Review By JENNIFER KALI
My four-month-old son received the Brown Bear & Friends Board Book Gift Set (Amazon affiliate link) for Christmas. It contains the three Eric Carle books — the classic Brown Bear, Brown Bear, What Do You See? — and two additional titles that I was not familiar with — Polar Bear, Polar Bear, What Do You Hear? and Panda Bear, Panda Bear, What Do You See? I love Eric Carle books for infants and toddlers, with their simple text and beautiful engaging pictures, so I was excited when I opened this gift. At four months, my son is just getting interested in reading books. Really, he is only interested in eating books right now, which is why this board book set is great – you can eat it while you read it.
Since this my second child, I am more than aware of the classic Brown Bear, Brown Bear, What Do You See? In fact, as I was reading this one to my son, my four year old daughter was reciting it along with me. She has it memorized word-for-word.
Polar Bear, Polar Bear, What Do You Hear? is one of my favorite kinds of children’s books. It’s all about animal noises – I hear a zebra braying, a boa constrictor hissing, an elephant trumpeting, a lion roaring. These kinds of books are a joy to read aloud – making animal sounds and giving your baby the giggles. When my daughter was a one-year-old, she loved any book with animal noises and before she knew the animals’ names, she could tell you what noise they made. Since I was really enjoying reading this book and making animal noises, I was disappointed when I got to the end. “Zookeeper, zookeeper, what do you hear?” It turns out that these animals can all hear each other making noise because they are all trapped in a zoo. This book is not as fun as I thought it was.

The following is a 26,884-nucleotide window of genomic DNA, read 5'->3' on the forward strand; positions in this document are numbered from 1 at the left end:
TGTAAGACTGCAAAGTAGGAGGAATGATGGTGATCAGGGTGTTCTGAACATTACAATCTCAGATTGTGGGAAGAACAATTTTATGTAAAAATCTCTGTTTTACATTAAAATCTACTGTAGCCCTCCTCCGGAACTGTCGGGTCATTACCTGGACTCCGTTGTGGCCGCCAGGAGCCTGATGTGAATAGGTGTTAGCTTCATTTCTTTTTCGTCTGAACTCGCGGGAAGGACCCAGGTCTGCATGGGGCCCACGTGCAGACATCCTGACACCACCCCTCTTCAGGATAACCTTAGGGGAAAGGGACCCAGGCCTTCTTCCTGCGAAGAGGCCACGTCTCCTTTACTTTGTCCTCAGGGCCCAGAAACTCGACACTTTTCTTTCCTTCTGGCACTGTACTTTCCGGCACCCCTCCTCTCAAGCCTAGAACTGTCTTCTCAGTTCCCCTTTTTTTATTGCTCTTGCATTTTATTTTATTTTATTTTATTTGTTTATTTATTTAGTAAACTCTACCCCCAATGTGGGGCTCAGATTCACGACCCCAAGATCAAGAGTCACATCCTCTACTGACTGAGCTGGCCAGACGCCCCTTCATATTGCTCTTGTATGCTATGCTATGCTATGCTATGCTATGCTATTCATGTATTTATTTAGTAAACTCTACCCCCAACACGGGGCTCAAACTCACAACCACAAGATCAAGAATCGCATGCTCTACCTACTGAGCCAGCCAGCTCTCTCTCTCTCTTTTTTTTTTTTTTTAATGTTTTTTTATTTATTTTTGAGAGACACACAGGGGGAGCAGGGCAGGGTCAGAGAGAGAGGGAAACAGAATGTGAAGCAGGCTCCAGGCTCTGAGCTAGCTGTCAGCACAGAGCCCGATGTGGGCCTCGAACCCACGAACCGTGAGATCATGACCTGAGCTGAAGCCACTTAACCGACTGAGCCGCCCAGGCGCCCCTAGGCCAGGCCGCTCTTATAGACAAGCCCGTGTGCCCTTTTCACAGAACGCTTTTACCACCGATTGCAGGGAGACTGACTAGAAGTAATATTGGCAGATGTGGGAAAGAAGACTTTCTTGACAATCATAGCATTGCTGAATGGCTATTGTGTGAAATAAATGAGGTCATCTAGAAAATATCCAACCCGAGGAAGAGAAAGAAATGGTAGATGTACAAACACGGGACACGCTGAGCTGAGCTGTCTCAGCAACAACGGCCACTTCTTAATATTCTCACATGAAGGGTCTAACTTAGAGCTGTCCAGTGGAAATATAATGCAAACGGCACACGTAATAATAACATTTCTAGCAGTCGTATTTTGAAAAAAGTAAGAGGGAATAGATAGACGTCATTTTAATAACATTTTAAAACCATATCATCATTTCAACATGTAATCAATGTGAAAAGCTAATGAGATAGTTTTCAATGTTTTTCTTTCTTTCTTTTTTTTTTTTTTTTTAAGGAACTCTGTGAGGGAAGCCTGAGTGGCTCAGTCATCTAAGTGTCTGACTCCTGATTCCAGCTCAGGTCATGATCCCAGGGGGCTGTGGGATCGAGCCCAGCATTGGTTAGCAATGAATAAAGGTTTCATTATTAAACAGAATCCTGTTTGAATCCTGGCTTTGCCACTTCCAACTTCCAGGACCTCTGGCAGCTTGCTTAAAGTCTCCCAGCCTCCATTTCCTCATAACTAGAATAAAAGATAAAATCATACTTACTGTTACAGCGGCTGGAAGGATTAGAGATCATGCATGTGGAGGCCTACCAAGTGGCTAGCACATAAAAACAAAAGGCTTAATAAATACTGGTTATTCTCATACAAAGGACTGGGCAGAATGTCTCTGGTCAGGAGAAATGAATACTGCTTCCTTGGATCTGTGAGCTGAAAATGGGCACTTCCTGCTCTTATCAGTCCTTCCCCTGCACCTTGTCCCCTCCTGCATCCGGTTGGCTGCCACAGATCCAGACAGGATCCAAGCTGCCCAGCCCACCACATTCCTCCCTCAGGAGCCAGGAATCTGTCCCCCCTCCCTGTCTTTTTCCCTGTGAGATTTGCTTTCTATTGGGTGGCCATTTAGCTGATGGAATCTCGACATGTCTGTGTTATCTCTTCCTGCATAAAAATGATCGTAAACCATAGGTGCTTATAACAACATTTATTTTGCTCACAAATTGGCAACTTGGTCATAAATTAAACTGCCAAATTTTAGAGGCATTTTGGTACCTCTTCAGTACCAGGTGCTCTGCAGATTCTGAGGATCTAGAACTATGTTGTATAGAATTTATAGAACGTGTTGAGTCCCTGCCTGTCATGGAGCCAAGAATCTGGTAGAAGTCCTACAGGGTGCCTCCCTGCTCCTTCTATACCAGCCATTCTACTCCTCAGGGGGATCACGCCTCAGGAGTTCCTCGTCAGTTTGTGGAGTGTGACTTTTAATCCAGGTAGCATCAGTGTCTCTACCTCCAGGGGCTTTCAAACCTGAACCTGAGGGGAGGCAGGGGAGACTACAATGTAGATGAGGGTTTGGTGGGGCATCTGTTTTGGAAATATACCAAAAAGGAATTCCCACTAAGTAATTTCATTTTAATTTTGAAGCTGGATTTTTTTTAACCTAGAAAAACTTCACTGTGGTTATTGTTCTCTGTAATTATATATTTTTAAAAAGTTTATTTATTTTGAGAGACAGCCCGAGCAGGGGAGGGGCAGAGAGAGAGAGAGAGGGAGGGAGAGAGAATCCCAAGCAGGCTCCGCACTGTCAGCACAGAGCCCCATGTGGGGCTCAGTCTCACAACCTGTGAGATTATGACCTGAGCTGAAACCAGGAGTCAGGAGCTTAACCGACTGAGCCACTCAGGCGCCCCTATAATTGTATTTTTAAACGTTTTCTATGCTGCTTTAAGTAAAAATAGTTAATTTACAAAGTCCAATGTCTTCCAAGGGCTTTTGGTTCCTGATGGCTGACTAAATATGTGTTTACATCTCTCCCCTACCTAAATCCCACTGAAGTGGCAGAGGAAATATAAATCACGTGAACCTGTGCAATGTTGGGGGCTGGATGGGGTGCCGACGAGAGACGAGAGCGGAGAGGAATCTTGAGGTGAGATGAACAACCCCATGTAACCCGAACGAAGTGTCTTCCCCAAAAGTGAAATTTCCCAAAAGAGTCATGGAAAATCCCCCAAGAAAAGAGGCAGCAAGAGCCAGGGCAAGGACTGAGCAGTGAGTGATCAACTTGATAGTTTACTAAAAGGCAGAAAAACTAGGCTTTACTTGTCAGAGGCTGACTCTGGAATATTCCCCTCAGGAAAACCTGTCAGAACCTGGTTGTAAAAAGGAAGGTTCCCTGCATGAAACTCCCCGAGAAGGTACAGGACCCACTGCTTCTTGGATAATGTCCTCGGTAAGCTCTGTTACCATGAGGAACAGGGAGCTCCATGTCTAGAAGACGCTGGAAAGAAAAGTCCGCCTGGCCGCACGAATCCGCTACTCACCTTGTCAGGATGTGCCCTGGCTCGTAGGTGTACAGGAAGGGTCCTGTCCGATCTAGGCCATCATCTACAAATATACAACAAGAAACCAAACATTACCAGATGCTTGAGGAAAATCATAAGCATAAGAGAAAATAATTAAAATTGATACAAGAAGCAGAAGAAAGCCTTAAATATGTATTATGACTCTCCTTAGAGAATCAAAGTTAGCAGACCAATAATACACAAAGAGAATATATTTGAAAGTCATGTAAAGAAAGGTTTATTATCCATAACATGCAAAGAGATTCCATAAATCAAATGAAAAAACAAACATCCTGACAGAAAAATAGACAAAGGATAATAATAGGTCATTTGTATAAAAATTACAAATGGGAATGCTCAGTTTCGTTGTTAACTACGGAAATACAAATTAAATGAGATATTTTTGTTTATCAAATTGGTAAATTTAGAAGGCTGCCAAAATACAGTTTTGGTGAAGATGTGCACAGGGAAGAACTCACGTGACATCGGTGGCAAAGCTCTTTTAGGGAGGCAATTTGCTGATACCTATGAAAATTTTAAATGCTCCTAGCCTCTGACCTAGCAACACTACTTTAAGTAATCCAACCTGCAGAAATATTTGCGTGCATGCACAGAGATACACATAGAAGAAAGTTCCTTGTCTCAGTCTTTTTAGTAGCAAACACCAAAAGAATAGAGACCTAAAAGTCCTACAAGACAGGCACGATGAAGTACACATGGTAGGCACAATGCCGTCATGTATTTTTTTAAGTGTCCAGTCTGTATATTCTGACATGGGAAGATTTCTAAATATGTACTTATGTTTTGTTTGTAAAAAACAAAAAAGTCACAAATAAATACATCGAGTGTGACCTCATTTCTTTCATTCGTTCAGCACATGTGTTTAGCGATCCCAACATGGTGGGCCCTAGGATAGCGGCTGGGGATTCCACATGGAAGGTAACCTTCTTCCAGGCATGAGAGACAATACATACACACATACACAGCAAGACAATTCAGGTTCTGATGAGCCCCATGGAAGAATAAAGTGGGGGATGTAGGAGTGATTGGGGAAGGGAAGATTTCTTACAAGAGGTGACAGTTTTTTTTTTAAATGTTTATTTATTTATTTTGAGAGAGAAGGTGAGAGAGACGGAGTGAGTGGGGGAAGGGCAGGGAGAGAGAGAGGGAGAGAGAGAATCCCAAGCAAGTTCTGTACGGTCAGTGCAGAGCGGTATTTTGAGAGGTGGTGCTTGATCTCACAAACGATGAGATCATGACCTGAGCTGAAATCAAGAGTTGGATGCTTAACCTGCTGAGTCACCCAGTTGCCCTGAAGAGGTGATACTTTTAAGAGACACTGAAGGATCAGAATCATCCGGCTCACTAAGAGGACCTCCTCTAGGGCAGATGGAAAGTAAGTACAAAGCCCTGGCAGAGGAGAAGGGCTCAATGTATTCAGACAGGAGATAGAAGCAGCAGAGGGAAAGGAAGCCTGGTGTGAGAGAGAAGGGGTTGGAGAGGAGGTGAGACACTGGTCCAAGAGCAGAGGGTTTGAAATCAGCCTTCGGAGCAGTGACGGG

Disappointed, I began reading the third book in the set — Panda Bear, Panda Bear, What Do You See? This book takes the idea of the original Brown Bear book to a new level. Instead of basic animals like a brown bear, you get specific animals like a macaroni penguin. And instead of the animal simply “looking at me”, the reader is introduced to a host of new action words such as a bald eagle soaring, water buffalo charging, spider monkey swinging. When combining the text with Eric Carle’s pictures, details of this book are quite beautiful. But what really makes this book special is how it ends. “Dreaming child, dreaming child what do you see? I see animals wild and free.” In direct contrast to the Panda Bear book, this book is a celebration of the beauty of animals living free in the wild. The Panda Bear book is now my favorite Eric Carle book and I plan to read it many, many times in the next few years to my infant son.
I love Eric Carle books and would definitely recommend them to anyone with a baby, and they definitely make a great gift. But my suggestion is to skip the box set. Brown Bea is a classic, but if you are only going to buy one, jump to Panda Bear, Panda Bear, What Do You See?, which has beautiful imagery combined with an animal-friendly message.
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